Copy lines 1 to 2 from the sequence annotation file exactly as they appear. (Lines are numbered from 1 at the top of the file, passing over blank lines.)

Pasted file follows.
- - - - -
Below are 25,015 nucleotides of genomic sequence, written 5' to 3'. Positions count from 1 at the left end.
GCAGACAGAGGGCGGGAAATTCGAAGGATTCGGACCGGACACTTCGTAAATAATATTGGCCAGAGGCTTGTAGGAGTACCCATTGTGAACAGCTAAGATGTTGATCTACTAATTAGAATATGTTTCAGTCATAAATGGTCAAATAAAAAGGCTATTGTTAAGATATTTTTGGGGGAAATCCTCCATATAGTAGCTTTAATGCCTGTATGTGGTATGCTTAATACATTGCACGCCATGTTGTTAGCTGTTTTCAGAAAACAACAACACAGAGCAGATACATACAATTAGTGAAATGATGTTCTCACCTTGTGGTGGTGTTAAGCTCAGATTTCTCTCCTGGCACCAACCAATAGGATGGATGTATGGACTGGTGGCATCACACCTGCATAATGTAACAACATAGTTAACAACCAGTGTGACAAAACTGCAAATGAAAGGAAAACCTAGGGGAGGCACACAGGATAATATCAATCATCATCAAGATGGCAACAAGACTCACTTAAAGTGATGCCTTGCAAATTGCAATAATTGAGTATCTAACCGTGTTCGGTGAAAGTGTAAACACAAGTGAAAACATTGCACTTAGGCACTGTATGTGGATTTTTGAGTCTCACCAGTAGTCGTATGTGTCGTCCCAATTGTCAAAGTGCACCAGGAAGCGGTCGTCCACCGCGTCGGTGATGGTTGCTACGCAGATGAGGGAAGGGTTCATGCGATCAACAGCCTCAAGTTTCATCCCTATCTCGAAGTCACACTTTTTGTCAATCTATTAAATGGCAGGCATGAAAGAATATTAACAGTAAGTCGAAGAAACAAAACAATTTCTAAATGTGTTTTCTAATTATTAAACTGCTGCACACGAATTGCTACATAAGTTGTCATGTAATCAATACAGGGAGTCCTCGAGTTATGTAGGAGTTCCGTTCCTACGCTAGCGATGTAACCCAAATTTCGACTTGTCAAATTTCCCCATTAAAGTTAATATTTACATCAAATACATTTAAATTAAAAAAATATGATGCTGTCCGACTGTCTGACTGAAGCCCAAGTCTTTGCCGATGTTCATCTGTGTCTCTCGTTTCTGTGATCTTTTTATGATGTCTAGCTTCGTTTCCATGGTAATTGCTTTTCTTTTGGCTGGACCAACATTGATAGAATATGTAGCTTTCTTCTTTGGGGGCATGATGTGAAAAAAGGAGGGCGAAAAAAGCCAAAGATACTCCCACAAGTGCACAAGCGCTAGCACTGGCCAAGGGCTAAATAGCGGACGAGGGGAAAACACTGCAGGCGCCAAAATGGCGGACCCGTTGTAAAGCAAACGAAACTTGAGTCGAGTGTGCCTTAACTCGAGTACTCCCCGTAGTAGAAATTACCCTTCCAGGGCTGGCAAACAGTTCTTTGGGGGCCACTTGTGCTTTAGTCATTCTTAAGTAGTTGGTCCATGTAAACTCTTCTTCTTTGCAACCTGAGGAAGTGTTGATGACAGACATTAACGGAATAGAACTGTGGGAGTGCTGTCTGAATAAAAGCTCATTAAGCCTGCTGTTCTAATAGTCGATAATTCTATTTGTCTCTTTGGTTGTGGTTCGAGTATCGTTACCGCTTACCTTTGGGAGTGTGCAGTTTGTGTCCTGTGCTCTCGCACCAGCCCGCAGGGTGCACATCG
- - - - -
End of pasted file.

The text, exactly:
Below are 25,015 nucleotides of genomic sequence, written 5' to 3'. Positions count from 1 at the left end.
GCAGACAGAGGGCGGGAAATTCGAAGGATTCGGACCGGACACTTCGTAAATAATATTGGCCAGAGGCTTGTAGGAGTACCCATTGTGAACAGCTAAGATGTTGATCTACTAATTAGAATATGTTTCAGTCATAAATGGTCAAATAAAAAGGCTATTGTTAAGATATTTTTGGGGGAAATCCTCCATATAGTAGCTTTAATGCCTGTATGTGGTATGCTTAATACATTGCACGCCATGTTGTTAGCTGTTTTCAGAAAACAACAACACAGAGCAGATACATACAATTAGTGAAATGATGTTCTCACCTTGTGGTGGTGTTAAGCTCAGATTTCTCTCCTGGCACCAACCAATAGGATGGATGTATGGACTGGTGGCATCACACCTGCATAATGTAACAACATAGTTAACAACCAGTGTGACAAAACTGCAAATGAAAGGAAAACCTAGGGGAGGCACACAGGATAATATCAATCATCATCAAGATGGCAACAAGACTCACTTAAAGTGATGCCTTGCAAATTGCAATAATTGAGTATCTAACCGTGTTCGGTGAAAGTGTAAACACAAGTGAAAACATTGCACTTAGGCACTGTATGTGGATTTTTGAGTCTCACCAGTAGTCGTATGTGTCGTCCCAATTGTCAAAGTGCACCAGGAAGCGGTCGTCCACCGCGTCGGTGATGGTTGCTACGCAGATGAGGGAAGGGTTCATGCGATCAACAGCCTCAAGTTTCATCCCTATCTCGAAGTCACACTTTTTGTCAATCTATTAAATGGCAGGCATGAAAGAATATTAACAGTAAGTCGAAGAAACAAAACAATTTCTAAATGTGTTTTCTAATTATTAAACTGCTGCACACGAATTGCTACATAAGTTGTCATGTAATCAATACAGGGAGTCCTCGAGTTATGTAGGAGTTCCGTTCCTACGCTAGCGATGTAACCCAAATTTCGACTTGTCAAATTTCCCCATTAAAGTTAATATTTACATCAAATACATTTAAATTAAAAAAATATGATGCTGTCCGACTGTCTGACTGAAGCCCAAGTCTTTGCCGATGTTCATCTGTGTCTCTCGTTTCTGTGATCTTTTTATGATGTCTAGCTTCGTTTCCATGGTAATTGCTTTTCTTTTGGCTGGACCAACATTGATAGAATATGTAGCTTTCTTCTTTGGGGGCATGATGTGAAAAAAGGAGGGCGAAAAAAGCCAAAGATACTCCCACAAGTGCACAAGCGCTAGCACTGGCCAAGGGCTAAATAGCGGACGAGGGGAAAACACTGCAGGCGCCAAAATGGCGGACCCGTTGTAAAGCAAACGAAACTTGAGTCGAGTGTGCCTTAACTCGAGTACTCCCCGTAGTAGAAATTACCCTTCCAGGGCTGGCAAACAGTTCTTTGGGGGCCACTTGTGCTTTAGTCATTCTTAAGTAGTTGGTCCATGTAAACTCTTCTTCTTTGCAACCTGAGGAAGTGTTGATGACAGACATTAACGGAATAGAACTGTGGGAGTGCTGTCTGAATAAAAGCTCATTAAGCCTGCTGTTCTAATAGTCGATAATTCTATTTGTCTCTTTGGTTGTGGTTCGAGTATCGTTACCGCTTACCTTTGGGAGTGTGCAGTTTGTGTCCTGTGCTCTCGCACCAGCCCGCAGGGTGCACATCG